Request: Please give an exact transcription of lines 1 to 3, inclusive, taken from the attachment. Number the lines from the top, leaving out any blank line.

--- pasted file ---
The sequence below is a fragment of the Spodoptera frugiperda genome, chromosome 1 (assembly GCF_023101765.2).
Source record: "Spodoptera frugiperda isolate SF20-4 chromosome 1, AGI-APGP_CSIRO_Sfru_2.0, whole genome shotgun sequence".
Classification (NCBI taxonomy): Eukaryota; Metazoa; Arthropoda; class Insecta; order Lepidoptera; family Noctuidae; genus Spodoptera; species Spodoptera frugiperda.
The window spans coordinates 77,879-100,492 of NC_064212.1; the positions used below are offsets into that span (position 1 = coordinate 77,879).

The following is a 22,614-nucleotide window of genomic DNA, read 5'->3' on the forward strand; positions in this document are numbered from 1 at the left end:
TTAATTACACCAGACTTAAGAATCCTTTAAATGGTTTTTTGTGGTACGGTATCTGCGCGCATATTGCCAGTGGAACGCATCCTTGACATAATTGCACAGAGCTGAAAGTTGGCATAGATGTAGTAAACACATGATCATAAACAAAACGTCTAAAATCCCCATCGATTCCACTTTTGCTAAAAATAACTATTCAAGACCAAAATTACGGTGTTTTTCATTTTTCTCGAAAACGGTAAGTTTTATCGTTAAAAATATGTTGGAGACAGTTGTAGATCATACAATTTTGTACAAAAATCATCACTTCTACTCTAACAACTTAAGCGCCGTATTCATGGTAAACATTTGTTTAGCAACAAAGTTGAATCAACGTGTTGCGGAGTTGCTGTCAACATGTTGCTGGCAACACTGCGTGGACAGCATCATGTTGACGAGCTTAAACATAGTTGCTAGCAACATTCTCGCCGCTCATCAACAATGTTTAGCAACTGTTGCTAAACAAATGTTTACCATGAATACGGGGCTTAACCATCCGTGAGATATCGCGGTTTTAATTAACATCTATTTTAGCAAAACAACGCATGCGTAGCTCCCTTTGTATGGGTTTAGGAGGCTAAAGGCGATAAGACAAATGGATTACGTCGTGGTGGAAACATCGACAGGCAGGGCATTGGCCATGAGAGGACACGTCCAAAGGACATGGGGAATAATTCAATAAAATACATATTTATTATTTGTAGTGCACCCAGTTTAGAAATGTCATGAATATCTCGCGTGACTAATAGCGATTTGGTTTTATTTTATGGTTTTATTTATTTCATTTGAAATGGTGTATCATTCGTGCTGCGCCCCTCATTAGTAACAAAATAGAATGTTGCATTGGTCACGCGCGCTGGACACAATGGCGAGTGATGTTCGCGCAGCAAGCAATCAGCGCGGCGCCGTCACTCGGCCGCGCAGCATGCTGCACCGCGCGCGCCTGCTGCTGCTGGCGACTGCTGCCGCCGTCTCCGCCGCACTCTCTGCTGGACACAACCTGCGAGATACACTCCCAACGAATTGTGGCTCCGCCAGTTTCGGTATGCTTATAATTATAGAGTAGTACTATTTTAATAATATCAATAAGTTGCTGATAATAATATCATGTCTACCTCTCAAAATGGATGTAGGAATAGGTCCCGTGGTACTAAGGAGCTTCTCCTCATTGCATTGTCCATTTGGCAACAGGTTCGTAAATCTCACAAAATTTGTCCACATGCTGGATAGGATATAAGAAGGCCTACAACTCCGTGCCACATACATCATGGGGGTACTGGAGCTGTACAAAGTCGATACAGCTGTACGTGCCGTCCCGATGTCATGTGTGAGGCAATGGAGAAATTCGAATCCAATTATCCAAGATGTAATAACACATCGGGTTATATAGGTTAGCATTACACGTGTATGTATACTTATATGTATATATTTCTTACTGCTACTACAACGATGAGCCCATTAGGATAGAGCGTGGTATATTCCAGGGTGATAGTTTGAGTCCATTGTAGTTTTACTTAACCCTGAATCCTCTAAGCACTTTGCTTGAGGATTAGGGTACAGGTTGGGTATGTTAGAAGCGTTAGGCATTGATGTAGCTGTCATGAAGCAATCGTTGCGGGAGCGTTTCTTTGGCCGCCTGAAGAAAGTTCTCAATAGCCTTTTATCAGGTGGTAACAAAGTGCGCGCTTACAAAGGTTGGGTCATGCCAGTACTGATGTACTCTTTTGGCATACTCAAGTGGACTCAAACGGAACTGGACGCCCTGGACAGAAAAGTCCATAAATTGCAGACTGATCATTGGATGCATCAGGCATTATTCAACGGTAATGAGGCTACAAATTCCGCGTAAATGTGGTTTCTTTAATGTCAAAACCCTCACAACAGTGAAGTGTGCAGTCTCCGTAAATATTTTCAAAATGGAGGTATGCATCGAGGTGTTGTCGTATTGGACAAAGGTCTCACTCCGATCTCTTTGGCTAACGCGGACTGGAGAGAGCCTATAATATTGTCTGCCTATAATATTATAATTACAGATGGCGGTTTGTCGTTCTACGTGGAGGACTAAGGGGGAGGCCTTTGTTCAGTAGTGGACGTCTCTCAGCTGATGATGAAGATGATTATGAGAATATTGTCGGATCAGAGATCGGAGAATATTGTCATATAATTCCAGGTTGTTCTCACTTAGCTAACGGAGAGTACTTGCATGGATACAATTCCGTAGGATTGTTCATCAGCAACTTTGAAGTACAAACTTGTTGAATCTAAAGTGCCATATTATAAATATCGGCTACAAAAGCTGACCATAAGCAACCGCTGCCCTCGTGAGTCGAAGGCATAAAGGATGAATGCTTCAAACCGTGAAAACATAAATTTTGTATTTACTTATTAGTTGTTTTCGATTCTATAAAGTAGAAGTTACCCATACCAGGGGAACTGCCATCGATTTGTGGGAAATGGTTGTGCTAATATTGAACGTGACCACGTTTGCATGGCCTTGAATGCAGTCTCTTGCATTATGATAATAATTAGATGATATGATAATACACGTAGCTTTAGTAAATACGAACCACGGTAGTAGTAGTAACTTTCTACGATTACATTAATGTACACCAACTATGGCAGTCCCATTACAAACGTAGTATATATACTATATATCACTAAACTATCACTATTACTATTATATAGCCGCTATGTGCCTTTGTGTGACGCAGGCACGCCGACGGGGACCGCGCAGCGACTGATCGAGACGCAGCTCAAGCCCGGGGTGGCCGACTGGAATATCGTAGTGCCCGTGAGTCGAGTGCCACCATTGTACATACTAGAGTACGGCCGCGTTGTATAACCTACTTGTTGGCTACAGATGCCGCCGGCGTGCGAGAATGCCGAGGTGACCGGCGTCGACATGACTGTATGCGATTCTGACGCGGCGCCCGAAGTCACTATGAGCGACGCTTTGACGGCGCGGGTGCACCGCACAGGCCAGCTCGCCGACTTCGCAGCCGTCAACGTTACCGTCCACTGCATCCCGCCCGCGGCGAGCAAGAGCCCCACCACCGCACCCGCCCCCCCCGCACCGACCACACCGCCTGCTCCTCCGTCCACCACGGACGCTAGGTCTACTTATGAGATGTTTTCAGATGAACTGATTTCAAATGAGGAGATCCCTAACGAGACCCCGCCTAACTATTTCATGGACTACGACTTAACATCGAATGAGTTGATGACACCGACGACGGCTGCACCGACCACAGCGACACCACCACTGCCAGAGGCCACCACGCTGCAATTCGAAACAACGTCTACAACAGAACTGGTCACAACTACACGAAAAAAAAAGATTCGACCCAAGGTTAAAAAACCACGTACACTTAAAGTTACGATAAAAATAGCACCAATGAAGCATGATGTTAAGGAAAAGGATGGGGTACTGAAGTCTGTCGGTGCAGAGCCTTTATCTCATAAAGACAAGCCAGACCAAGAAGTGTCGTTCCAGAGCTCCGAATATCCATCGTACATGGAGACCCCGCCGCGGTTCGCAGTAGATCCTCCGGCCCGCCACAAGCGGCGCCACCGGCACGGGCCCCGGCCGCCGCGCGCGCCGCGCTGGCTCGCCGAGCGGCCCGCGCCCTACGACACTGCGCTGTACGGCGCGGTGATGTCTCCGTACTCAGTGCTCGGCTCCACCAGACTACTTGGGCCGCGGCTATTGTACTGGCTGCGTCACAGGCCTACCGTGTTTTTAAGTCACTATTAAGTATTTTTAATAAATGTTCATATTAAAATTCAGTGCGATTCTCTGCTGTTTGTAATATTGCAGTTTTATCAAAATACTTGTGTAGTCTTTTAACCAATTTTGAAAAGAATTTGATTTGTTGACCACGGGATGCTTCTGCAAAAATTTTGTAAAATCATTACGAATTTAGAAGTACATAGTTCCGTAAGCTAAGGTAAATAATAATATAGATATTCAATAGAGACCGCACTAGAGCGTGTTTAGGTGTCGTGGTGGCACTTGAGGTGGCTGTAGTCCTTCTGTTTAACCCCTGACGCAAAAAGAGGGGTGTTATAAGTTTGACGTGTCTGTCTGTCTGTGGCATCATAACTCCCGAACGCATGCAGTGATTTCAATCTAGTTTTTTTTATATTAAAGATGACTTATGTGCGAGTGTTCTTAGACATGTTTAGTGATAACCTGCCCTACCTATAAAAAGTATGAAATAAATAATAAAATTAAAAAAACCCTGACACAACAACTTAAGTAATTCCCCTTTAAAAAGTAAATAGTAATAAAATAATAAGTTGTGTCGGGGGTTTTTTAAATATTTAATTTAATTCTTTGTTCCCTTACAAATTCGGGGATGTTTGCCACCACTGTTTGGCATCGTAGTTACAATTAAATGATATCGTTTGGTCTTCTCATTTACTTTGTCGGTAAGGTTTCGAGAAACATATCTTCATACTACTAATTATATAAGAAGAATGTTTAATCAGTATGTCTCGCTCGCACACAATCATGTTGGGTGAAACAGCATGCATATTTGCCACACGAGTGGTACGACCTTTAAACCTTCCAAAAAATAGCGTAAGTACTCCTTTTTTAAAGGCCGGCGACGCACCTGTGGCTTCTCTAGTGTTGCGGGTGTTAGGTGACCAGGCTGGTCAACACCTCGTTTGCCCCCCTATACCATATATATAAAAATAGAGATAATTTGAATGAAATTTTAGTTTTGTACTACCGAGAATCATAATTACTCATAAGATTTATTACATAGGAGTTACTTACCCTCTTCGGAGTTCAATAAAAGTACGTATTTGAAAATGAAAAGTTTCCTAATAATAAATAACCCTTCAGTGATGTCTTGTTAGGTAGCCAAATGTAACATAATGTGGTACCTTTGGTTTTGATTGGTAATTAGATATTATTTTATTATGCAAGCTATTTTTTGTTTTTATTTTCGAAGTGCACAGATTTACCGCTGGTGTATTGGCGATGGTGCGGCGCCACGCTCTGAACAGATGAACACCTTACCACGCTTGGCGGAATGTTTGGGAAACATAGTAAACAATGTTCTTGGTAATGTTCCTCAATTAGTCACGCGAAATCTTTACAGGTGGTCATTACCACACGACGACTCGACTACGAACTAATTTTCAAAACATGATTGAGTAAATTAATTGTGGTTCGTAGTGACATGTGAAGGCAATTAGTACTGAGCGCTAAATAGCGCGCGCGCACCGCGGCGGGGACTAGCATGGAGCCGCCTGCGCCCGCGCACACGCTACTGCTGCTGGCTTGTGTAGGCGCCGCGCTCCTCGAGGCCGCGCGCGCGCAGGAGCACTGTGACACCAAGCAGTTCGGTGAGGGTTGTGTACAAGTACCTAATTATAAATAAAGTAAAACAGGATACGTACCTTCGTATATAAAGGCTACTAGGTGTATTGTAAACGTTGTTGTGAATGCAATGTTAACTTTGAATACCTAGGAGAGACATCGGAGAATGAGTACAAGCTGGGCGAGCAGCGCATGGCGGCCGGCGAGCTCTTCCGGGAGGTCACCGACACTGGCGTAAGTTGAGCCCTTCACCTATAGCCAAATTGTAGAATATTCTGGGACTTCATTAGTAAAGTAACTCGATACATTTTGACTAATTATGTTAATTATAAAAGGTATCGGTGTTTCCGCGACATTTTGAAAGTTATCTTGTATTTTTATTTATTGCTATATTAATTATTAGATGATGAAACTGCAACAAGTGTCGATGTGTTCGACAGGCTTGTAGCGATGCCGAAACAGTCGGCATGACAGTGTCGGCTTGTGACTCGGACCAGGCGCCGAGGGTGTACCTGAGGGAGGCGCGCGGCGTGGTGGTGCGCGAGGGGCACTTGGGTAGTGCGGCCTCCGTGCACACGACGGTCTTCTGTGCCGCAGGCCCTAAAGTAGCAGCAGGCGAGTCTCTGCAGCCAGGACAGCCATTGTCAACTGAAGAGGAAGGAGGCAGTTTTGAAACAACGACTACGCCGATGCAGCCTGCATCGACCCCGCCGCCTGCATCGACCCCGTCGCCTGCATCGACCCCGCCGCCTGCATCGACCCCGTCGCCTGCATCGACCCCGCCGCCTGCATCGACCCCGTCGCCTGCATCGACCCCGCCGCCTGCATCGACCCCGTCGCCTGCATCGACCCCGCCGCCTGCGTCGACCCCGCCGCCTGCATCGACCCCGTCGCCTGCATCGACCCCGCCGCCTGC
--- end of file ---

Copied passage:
The sequence below is a fragment of the Spodoptera frugiperda genome, chromosome 1 (assembly GCF_023101765.2).
Source record: "Spodoptera frugiperda isolate SF20-4 chromosome 1, AGI-APGP_CSIRO_Sfru_2.0, whole genome shotgun sequence".
Classification (NCBI taxonomy): Eukaryota; Metazoa; Arthropoda; class Insecta; order Lepidoptera; family Noctuidae; genus Spodoptera; species Spodoptera frugiperda.